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Old 12-30-2012, 05:53 AM
 
Location: Kenmore, WA
7,492 posts, read 6,481,772 times
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I've started to build our family genealogy, and am learning that I know very little about the history pertinent to the 19th century for the geographic locations pertaining to the family.

My great-great-grandfather, born 1846, is purported to have immigrated through a New Jersey port (not Ellis Island) as a young man with his wife and two eldest children. They migrated to Minnesota, then sometime later moved to Wisconsin, where my great-grandfather and grandfather was born. Grandfather later moved back to New Jersey, and then (finally) to Michigan.

Can anyone recommend historic resources covering those years for German immigrants to the North Midwestern and North Eastern US? I know the global/national political history, but very little about the people affected by politics, religion, and economics more specific to those areas mentioned.

I am hoping to not only uncover my sister's and my genetic history, but build a historic time line to explain the families' movements.

Thanks in advance for any help you can provide.
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Old 12-30-2012, 05:00 PM
 
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Are you looking for a broad written history of the midwest in the 19th century? Others may be able to help you with this, but I'm going to recommend another route.

Determing your ancestor's exact time of arrival, exact places lived, and occupation(s) over time will help you to find the right local history sources which will broaden your understanding of not only your own ancestor's experience, but also of American history itself. Local history research is a great way to learn about American economic history, migration patterns, and religious history - which is also helpful in understanding our fellow Americans today!

Have you read census backwards from near the time of your ancestor's death back to 1850 or so? Census info provides not only location information but also occupation. Reading census will also help you to learn about nearby families - from what places did other families come? There often was a familial connection between neighbors. Census records also can teach about the economic basis of the locations in which your ancestors lived. Were most people farmers? Miners? What sorts of merchants were there? Were there alot of bricklayers? Prisoners?

To discover when he arrived, you may find his ships passenger (arrival) record. Your local library might have a subscription to Ancestry (which has ships passenger lists on-line) or they might own Filby's set of books entitled "Germans to America", in which he should be listed. Ancestry also has naturalization indexes, which are lovely to find so that you can then go to the actually court where filed and get a full copy of your ancestor's naturalization record. If you can find your person on the 1910 census you can easily find out what year he naturalized. It's important to note that there was no actual "Germany" until 1871. So your ancestor might have been Prussian, or Hessian, or even a Germanic person from Russia. Census may not provide this info, but the naturalization record will.

Once you have names of counties in which your ancestor lived in America, you can go to www.worldcat.org and search under that county name. You should find many local and regional history books which can be ordered through your local library via Interlibrary Loan.

When you find a published county history book for the first place he lived in America, for example, you will learn about why people emmigrated to that specific spot. Was it a mining region? Farming? Was there a brewery there, or a big cartage business? Where did the other new settlers come from? Were they also German? You might even find a story about your ancestor himself. Local histories published between the late 1880s and 1910s are full of juicy personal information about individual families. Church histories tell alot about a region, too. You may also find first person accounts of settlement -diaries which have been published. These are so juicy and wonderful! Many local histories also contain copies of photos or engravings of local businesses and churches and schools and places of interest and people.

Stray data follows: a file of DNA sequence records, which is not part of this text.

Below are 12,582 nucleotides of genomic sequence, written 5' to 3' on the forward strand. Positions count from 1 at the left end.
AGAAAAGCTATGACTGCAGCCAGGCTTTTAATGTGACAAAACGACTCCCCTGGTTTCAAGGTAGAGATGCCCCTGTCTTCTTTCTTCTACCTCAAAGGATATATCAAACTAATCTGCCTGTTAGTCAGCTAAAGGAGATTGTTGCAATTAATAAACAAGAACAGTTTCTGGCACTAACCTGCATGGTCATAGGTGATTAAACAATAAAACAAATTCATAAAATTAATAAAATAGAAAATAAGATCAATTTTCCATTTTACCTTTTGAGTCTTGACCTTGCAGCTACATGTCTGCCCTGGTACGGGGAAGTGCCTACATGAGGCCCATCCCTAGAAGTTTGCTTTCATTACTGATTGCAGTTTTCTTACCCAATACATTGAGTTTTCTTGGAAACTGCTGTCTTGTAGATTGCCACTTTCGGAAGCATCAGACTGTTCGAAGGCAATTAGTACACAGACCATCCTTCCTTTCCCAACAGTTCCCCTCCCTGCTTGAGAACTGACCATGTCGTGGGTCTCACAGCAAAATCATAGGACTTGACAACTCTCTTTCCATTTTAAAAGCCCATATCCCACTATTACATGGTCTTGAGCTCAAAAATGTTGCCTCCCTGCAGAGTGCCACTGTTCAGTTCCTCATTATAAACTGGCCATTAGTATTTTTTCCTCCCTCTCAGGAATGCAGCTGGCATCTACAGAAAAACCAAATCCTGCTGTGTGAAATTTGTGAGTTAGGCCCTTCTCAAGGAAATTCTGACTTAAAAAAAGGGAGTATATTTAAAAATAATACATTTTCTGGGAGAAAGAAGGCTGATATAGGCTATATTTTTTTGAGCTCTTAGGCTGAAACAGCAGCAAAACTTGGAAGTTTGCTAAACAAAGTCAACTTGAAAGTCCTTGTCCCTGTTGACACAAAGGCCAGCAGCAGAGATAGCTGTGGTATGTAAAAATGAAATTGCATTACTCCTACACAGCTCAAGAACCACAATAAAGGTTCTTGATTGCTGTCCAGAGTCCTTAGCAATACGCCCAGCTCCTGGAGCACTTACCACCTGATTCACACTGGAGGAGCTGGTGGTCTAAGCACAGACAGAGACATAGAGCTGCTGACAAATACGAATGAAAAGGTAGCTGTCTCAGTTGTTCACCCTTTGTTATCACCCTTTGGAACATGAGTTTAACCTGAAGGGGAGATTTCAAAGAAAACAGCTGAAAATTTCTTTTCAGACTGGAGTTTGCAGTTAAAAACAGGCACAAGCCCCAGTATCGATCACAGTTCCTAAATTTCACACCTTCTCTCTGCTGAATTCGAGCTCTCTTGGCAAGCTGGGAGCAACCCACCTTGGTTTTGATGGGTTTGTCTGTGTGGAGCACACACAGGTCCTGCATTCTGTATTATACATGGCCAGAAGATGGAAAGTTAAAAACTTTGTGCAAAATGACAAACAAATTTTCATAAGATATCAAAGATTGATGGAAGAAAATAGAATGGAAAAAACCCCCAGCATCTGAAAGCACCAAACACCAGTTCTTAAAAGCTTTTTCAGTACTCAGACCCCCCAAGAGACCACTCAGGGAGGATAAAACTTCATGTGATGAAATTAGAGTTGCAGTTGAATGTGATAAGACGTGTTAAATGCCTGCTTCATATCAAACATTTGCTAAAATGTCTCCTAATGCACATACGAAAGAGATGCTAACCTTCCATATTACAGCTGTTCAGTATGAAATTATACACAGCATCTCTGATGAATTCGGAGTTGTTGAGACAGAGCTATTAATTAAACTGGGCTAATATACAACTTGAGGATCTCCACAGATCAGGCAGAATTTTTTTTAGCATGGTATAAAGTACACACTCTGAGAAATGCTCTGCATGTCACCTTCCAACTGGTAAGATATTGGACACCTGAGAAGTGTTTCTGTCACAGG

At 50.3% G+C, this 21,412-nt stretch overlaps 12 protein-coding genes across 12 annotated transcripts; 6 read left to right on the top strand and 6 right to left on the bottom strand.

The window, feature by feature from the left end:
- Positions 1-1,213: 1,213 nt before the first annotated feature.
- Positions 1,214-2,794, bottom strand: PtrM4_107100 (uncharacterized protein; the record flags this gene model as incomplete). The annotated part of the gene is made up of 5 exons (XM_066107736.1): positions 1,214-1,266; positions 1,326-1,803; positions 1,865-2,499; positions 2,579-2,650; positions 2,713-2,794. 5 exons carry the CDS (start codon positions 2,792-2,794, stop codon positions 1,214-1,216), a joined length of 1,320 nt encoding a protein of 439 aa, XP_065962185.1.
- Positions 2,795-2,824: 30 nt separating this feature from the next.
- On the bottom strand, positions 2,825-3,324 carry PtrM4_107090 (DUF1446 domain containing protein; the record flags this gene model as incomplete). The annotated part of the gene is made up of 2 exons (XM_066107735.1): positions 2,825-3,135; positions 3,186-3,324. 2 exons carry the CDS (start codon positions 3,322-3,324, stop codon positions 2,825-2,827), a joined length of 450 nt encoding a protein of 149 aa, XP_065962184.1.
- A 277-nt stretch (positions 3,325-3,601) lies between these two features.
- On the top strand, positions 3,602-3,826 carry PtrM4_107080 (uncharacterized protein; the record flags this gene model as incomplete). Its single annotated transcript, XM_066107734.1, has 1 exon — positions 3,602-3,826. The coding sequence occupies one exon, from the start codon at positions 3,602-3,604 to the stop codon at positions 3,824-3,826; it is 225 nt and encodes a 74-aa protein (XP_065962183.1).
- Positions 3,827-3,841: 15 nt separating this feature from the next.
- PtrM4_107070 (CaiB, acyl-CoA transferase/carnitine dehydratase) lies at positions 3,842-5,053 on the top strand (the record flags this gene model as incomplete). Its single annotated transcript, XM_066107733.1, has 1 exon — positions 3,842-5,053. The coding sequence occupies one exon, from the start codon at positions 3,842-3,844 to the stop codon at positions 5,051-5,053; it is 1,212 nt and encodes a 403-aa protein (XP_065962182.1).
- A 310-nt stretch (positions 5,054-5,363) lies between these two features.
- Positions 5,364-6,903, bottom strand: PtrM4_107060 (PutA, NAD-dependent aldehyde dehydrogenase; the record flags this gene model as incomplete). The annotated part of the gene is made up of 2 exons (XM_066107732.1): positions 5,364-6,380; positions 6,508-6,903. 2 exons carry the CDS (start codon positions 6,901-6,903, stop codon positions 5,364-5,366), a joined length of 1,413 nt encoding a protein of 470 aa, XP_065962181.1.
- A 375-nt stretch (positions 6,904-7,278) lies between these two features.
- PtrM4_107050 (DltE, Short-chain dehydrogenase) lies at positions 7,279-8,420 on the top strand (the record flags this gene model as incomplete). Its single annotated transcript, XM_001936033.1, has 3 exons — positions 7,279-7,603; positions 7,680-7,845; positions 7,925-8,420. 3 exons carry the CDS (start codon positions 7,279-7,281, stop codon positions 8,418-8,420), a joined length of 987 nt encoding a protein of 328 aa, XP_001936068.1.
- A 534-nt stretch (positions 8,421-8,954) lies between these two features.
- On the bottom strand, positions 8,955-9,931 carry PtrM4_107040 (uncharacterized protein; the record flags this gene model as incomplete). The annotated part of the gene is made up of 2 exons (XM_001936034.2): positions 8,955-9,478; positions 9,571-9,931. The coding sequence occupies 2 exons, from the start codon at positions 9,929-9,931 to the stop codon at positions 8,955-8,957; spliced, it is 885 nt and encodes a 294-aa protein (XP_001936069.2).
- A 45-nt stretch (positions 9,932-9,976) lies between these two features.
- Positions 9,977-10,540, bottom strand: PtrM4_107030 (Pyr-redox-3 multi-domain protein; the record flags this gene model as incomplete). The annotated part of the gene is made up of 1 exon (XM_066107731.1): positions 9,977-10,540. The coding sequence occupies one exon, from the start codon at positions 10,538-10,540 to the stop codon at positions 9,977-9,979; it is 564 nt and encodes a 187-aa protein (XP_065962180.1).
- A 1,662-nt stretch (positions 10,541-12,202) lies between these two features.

Also, just wanted to say that Ellis Island didn't open until 1891, and New York was only one of many important ports of entry for immigrants. It's odd that the term "Ellis Island" is so strong in the minds of the public that everyone thinks they must have had an ancestor who passed through! Many if not most of us have no Ellis Island ancestors at all! Our people came through Quebec - Philadelphia - Charlston - Galveston - New Orleans - San Francisco - or even Hoboken!

Have fun!
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Old 12-30-2012, 05:33 PM
 
Location: Kenmore, WA
7,492 posts, read 6,481,772 times
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This is a great start! Thank you, 601!

I am planning a more specific research, as you suggested, but I am starting with a broad sweep because there is so little I know about these people. My mother's family on the paternal side, because my grandmother died when mom was just six, and grandpa lived longer. My dad's side is a real challenge because he discovered at 21 that his mom was actually his aunt, and her sister -- his mom died shortly after his birth. That coupled with the fact that he kept his step-father's name, and Grandma was married no less than five times! Aye! That's going to take some good investigative research.

I know my great-granddad was born in Wausau, WI and was a Finish Carpenter. I thought his parents were from Germany, except that my great-aunt recently said she thought they were from a place called Pommer-something, which I later learned was the German name for Pomerania. So, this will be an adventure in discovery!

Thanks, again. I hope there are more people with more suggestions as helpful as these!

Quote:
Originally Posted by 601halfdozen0theother View Post
Are you looking for a broad written history of the midwest in the 19th century? Others may be able to help you with this, but I'm going to recommend another route.